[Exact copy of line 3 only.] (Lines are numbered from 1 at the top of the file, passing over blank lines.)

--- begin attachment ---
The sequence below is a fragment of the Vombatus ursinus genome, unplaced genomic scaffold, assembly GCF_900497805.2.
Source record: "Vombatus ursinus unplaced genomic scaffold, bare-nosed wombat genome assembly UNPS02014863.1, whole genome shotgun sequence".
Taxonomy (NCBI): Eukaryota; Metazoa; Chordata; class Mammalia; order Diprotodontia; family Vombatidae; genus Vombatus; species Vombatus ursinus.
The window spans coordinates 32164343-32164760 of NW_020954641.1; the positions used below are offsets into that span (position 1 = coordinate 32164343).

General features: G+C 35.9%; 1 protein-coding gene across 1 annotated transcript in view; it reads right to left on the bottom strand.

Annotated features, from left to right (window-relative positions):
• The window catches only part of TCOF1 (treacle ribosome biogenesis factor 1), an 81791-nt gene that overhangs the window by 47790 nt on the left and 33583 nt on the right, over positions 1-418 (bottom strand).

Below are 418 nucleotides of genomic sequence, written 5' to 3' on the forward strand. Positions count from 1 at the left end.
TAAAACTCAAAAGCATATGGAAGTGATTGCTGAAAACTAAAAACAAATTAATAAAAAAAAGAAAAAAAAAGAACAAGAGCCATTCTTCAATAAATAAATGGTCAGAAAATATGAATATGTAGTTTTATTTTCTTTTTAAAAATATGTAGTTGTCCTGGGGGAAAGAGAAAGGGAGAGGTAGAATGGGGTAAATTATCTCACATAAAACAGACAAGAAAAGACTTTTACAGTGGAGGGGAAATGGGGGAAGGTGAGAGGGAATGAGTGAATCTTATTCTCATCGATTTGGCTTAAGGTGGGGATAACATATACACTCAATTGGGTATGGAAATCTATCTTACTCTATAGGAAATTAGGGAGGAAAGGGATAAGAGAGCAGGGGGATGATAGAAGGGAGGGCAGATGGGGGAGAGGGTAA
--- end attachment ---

Taxonomy (NCBI): Eukaryota; Metazoa; Chordata; class Mammalia; order Diprotodontia; family Vombatidae; genus Vombatus; species Vombatus ursinus.